Four years after raising an alarm that Malawians are silently eating diseased meat, the situation has worsened.
Now with only few designated slaughterhouses, where meat is thoroughly inspected, experts warn that most Malawians outside these areas are at risk of catching zoonotic diseases—diseases that are transferred from animals to humans.
In 2013, Nation on Sunday revealed how poor funding to Ministry of Agriculture’s Livestock Department and broken livestock infrastructure as well as inadequate trained personnel expose Malawians to these diseases, and the situation has not improved since.
But a 2016 Department of Livestock and Animal Health survey in Malawi revealed a TB prevalence rate of about 17 percent in cattle and goats in three abattoirs which were sampled.
The Meat and Meat Production Act only permits licensed abattoirs or designated slaughterhouses—where a veterinary expert is assigned to ensure that only disease-free animals are slaughtered.
Currently, Malawi has five designated slaughterhouses—two in Blantyre and three in Lilongwe—to cater for the cities.
The Malawi Veterinary Association estimates that the country has about 14 veterinary surgeons against the desired 60, which puts the ratio at 1 veterinary surgeon to over 10 000 animals to look after.
This, according to the association, has led to sporadic meat inspection, lack of animal disease surveillance and control.
The World Health Organisation (WHO) estimates that at least 60 percent of all human pathogens are zoonotic (come from animals) and that 75 percent of recently emerging infectious diseases are of animal origin.
Lilongwe University of Agriculture and Natural Resources (Luanar) animal scientist Jonathan Tanganyika said poor meat inspection is a cause for worry and government needs to do something about it sooner than later.
He said the free-for-all slaughter of animals must be put to a stop for public safety.
“Any animal slaughtered outside these designated areas must be questioned. In other areas, such as districts, there are selected points, especially near dip tanks where animals are slaughtered under a strict supervision of a veterinary surgeon or a para-veterinarian, but this is just on paper. The truth is that animals are slaughtered everywhere; hence posing a serious threat to public health,” said Tanganyika.
According to him, animals at an abattoir are first inspected—a process technically referred to as anti-moterm—and only fit ones are recommended for slaughter and the carcass is also tested (post-term) for any infection.
Tanganyika said the animal can be condemned in part, meaning only the affected area or the whole carcass.
Malawi Veterinary Association chairperson Dr. Joseph Nkhoma described the rate of disease detection at abattoirs as ‘frequent’ with partial condemnation of the carcass happening almost every day while total condemnation is rated at two to three times a week.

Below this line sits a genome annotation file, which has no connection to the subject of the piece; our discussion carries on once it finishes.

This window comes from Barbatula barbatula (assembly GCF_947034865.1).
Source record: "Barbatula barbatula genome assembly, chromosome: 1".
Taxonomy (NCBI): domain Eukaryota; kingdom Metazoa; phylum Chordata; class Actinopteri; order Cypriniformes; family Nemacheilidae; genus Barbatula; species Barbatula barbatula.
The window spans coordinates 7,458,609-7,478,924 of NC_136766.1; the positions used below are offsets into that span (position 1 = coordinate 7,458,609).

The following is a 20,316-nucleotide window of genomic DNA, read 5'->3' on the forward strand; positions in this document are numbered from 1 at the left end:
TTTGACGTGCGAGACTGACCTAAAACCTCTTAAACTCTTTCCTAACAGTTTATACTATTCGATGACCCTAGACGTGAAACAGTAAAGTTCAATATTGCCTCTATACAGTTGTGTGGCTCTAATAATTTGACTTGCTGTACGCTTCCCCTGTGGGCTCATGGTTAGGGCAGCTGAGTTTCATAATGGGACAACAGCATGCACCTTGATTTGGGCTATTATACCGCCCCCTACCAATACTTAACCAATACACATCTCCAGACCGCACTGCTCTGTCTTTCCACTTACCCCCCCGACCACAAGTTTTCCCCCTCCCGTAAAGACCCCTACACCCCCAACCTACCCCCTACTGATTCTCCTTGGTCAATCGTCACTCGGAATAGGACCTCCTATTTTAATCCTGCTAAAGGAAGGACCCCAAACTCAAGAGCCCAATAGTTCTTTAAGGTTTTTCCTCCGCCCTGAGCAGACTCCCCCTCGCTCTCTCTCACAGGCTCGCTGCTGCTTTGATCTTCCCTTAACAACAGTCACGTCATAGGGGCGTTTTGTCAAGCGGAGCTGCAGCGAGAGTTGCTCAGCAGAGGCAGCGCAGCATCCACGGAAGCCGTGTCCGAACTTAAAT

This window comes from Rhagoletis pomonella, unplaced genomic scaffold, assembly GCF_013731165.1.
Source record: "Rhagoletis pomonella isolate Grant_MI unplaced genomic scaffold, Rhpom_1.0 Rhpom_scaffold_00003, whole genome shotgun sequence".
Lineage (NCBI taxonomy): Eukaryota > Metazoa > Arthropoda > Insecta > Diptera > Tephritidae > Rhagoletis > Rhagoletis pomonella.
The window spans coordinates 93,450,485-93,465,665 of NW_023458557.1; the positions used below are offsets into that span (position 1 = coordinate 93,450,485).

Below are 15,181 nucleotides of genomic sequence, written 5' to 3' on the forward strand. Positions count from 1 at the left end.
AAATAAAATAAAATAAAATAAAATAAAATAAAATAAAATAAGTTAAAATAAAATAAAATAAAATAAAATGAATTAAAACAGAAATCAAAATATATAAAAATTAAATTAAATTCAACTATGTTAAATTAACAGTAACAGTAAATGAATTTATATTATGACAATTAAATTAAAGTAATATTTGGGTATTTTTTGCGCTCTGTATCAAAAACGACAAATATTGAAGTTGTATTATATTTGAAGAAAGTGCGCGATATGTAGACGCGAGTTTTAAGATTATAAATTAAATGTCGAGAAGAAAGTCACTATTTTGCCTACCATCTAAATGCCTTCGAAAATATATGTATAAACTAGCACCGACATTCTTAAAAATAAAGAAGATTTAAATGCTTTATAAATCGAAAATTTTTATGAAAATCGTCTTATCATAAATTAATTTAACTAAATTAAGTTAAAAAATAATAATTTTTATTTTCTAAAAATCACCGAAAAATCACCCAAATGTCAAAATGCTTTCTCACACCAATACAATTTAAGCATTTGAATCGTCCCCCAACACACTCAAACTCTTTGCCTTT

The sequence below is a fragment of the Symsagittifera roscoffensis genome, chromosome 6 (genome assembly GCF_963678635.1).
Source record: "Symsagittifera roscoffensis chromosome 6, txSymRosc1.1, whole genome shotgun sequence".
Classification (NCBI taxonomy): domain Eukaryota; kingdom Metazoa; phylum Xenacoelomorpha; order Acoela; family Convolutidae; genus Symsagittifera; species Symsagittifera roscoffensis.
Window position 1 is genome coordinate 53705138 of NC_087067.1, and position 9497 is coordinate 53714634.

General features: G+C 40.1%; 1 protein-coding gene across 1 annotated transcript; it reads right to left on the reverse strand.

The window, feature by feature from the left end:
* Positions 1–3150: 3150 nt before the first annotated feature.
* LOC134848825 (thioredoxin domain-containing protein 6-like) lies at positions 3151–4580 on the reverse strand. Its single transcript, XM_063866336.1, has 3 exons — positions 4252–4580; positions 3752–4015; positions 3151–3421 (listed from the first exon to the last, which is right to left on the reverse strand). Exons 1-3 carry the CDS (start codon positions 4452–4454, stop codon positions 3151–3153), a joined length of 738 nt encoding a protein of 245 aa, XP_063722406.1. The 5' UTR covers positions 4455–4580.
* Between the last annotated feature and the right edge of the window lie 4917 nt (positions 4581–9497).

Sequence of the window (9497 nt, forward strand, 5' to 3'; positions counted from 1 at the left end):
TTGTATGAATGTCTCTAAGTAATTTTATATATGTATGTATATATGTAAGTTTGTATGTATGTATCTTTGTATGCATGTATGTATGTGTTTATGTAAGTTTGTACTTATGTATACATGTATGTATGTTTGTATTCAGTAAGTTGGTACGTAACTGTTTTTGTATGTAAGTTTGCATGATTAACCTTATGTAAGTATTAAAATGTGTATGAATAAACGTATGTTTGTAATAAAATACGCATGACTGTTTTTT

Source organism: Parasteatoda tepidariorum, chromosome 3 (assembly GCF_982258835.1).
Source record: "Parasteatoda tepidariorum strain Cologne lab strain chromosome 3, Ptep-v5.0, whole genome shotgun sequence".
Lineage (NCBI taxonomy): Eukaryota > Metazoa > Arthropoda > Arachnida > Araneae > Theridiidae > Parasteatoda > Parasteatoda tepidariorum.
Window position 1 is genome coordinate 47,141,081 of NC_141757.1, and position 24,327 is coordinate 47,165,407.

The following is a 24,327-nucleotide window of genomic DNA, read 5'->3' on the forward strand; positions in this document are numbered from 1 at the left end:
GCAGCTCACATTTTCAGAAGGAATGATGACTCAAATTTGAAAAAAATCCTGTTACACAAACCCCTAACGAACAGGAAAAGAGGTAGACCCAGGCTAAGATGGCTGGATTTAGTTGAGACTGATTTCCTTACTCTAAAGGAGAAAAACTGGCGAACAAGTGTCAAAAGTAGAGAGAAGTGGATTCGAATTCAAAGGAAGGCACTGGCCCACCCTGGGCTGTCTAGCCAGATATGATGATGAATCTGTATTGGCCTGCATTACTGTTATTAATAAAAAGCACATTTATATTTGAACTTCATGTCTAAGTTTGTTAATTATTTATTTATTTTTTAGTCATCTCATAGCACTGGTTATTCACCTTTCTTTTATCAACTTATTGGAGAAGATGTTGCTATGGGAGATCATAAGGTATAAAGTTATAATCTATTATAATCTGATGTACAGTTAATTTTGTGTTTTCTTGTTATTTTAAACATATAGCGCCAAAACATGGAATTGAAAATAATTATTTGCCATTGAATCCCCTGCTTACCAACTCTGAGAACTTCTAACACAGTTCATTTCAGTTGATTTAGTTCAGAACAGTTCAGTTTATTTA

“This is why every animal must be certified fit by the veterinarian before slaughter and after slaughter to avoid transmission of these diseases. In fact, even animal slaughtered for home use, such as weddings and funerals, there is need to call a veterinary to do the inspection—it maybe idealistic, but that’s the standard,” he said.
Nkhoma said while TB remains a serious case, there were more diseases affecting animals.
He said: “Several diseases can be transmitted between animals and people through meat and livestock products. For example, in cattle there is TB which people can get through meat and milk. For goats, there is brucellosis, tuberculosis which causes undulant fever in people. For pigs, there is pork measles which is associated with epilepsy and other neurological diseases in people. In chicken, it is mainly salmonella infection and that’s a common cause of food poisoning.”
Chief environmental health officer Allone Ganizani said meat inspection must be intensified at all cost.
Ganizani also added that the Ministry of Health is currently reviewing the Public Health Act and policy to intensify food inspection and provide stiffer penalties to those who flout procedures such as selling uncertified meat.
Nation on Sunday randomly visited six butcheries in the capital city, but only one produced evidence (certificate/tag) from veterinary—meaning the meat was inspected.
This means the rest sold meat whose safety one could not be sure of.
Random interviews with some customers at meat selling points also showed their lack of information.
“I know for sure that what I am buying is good meat because I buy here every day without any problem. I don’t care whether it is inspected or not, but I trust this butchery,” said an Area 23 resident.
Consumer rights activist John Kapito said consumers were not to blame for their ignorance, but government, which has decided not to see the problem.
He indicated that he has visited many meat selling points which do not have their meat inspected.
A Luanar-based veterinary expert Professor Timothy Gondwe said people have been forced into a dire situation because the veterinary section has almost disappeared—there are no veterinary assistants anywhere near the people as was the case in the past.
In an interview, deputy director of Livestock Development in the Ministry of Agriculture, Patricia Kayuni, admitted that low funding affected their operations, adding that it remains their commitment to improving the situation.
She said the public had to join hands in ensuring that meat consumed is safe.
“People in different areas should take an initiative to ensure that the meat they consume is inspected because all markets are supposed to have an inspector— if it’s not a veterinary assistant then it must be a health surveillance assistant who does meat inspection,” said Kayuni.